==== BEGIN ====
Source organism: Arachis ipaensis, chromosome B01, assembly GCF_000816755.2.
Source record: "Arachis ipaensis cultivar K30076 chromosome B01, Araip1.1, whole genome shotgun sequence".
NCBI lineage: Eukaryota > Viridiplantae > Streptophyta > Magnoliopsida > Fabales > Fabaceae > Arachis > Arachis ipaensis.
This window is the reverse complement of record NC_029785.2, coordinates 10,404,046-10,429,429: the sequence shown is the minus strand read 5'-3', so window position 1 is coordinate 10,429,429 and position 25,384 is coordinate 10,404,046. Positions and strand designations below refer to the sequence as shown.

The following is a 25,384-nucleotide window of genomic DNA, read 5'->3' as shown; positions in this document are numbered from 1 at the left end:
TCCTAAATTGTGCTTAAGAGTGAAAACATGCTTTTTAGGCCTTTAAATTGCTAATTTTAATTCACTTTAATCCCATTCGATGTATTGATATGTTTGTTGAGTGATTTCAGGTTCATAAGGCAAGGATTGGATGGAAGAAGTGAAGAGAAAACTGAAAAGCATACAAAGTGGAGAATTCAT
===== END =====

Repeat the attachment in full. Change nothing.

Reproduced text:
Source organism: Arachis ipaensis, chromosome B01, assembly GCF_000816755.2.
Source record: "Arachis ipaensis cultivar K30076 chromosome B01, Araip1.1, whole genome shotgun sequence".
NCBI lineage: Eukaryota > Viridiplantae > Streptophyta > Magnoliopsida > Fabales > Fabaceae > Arachis > Arachis ipaensis.
This window is the reverse complement of record NC_029785.2, coordinates 10,404,046-10,429,429: the sequence shown is the minus strand read 5'-3', so window position 1 is coordinate 10,429,429 and position 25,384 is coordinate 10,404,046. Positions and strand designations below refer to the sequence as shown.

The following is a 25,384-nucleotide window of genomic DNA, read 5'->3' as shown; positions in this document are numbered from 1 at the left end:
TCCTAAATTGTGCTTAAGAGTGAAAACATGCTTTTTAGGCCTTTAAATTGCTAATTTTAATTCACTTTAATCCCATTCGATGTATTGATATGTTTGTTGAGTGATTTCAGGTTCATAAGGCAAGGATTGGATGGAAGAAGTGAAGAGAAAACTGAAAAGCATACAAAGTGGAGAATTCAT